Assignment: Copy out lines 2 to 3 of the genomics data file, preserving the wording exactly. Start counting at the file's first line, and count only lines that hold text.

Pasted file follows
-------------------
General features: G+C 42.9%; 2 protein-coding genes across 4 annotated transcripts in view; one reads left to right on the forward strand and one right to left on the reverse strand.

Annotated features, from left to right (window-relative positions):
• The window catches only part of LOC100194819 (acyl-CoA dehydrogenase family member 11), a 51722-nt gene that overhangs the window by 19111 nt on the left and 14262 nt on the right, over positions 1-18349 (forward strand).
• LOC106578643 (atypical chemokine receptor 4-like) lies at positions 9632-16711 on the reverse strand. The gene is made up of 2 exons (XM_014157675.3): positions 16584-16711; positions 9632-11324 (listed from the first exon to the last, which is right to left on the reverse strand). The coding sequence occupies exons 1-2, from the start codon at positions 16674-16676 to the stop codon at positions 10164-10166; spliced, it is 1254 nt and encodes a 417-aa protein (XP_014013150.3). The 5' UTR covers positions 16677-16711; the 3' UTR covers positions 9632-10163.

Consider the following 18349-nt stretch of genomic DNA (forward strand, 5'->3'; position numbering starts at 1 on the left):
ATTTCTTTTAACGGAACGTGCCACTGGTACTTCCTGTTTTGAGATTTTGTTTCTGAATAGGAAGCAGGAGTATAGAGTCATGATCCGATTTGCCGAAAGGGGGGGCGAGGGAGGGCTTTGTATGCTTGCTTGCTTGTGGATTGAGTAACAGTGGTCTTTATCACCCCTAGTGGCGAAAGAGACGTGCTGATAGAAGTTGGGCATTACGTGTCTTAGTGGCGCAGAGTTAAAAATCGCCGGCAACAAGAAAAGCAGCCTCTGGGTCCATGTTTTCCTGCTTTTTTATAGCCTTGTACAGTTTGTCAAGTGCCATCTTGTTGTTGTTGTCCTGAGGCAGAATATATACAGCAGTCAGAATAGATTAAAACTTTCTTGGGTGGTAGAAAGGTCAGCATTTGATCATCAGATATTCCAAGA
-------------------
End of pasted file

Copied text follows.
Annotated features, from left to right (window-relative positions):
• The window catches only part of LOC100194819 (acyl-CoA dehydrogenase family member 11), a 51722-nt gene that overhangs the window by 19111 nt on the left and 14262 nt on the right, over positions 1-18349 (forward strand).